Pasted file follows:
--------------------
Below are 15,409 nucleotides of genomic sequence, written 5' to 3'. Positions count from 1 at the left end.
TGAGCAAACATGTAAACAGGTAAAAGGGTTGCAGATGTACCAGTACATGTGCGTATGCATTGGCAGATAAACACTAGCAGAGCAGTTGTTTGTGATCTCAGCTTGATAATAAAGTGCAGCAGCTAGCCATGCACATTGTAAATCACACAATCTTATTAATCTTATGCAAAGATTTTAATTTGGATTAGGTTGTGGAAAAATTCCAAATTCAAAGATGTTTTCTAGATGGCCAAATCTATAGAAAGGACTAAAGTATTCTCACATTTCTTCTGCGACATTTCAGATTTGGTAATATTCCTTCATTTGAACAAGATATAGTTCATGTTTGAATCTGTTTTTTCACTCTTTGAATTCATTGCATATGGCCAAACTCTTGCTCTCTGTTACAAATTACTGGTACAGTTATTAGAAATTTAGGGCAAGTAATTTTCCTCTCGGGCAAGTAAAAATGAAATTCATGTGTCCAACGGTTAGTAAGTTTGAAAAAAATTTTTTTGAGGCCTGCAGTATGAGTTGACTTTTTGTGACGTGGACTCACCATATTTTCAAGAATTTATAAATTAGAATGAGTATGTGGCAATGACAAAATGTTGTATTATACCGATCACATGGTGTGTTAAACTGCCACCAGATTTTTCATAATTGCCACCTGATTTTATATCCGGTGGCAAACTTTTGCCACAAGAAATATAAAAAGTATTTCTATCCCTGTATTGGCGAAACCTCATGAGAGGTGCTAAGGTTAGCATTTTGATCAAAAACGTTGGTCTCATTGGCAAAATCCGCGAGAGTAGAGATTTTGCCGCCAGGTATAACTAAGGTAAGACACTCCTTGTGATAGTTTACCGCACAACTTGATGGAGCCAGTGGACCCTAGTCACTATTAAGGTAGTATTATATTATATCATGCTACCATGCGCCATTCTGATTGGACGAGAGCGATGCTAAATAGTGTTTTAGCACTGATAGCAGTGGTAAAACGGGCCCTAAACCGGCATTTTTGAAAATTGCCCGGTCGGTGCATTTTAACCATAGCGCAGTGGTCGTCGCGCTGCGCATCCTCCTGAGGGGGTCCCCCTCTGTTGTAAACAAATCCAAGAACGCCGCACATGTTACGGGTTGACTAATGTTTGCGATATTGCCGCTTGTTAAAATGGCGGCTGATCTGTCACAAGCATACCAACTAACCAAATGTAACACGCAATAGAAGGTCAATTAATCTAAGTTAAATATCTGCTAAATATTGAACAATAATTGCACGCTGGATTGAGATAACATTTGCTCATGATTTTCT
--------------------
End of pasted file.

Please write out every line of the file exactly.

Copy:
Below are 15,409 nucleotides of genomic sequence, written 5' to 3'. Positions count from 1 at the left end.
TGAGCAAACATGTAAACAGGTAAAAGGGTTGCAGATGTACCAGTACATGTGCGTATGCATTGGCAGATAAACACTAGCAGAGCAGTTGTTTGTGATCTCAGCTTGATAATAAAGTGCAGCAGCTAGCCATGCACATTGTAAATCACACAATCTTATTAATCTTATGCAAAGATTTTAATTTGGATTAGGTTGTGGAAAAATTCCAAATTCAAAGATGTTTTCTAGATGGCCAAATCTATAGAAAGGACTAAAGTATTCTCACATTTCTTCTGCGACATTTCAGATTTGGTAATATTCCTTCATTTGAACAAGATATAGTTCATGTTTGAATCTGTTTTTTCACTCTTTGAATTCATTGCATATGGCCAAACTCTTGCTCTCTGTTACAAATTACTGGTACAGTTATTAGAAATTTAGGGCAAGTAATTTTCCTCTCGGGCAAGTAAAAATGAAATTCATGTGTCCAACGGTTAGTAAGTTTGAAAAAAATTTTTTTGAGGCCTGCAGTATGAGTTGACTTTTTGTGACGTGGACTCACCATATTTTCAAGAATTTATAAATTAGAATGAGTATGTGGCAATGACAAAATGTTGTATTATACCGATCACATGGTGTGTTAAACTGCCACCAGATTTTTCATAATTGCCACCTGATTTTATATCCGGTGGCAAACTTTTGCCACAAGAAATATAAAAAGTATTTCTATCCCTGTATTGGCGAAACCTCATGAGAGGTGCTAAGGTTAGCATTTTGATCAAAAACGTTGGTCTCATTGGCAAAATCCGCGAGAGTAGAGATTTTGCCGCCAGGTATAACTAAGGTAAGACACTCCTTGTGATAGTTTACCGCACAACTTGATGGAGCCAGTGGACCCTAGTCACTATTAAGGTAGTATTATATTATATCATGCTACCATGCGCCATTCTGATTGGACGAGAGCGATGCTAAATAGTGTTTTAGCACTGATAGCAGTGGTAAAACGGGCCCTAAACCGGCATTTTTGAAAATTGCCCGGTCGGTGCATTTTAACCATAGCGCAGTGGTCGTCGCGCTGCGCATCCTCCTGAGGGGGTCCCCCTCTGTTGTAAACAAATCCAAGAACGCCGCACATGTTACGGGTTGACTAATGTTTGCGATATTGCCGCTTGTTAAAATGGCGGCTGATCTGTCACAAGCATACCAACTAACCAAATGTAACACGCAATAGAAGGTCAATTAATCTAAGTTAAATATCTGCTAAATATTGAACAATAATTGCACGCTGGATTGAGATAACATTTGCTCATGATTTTCT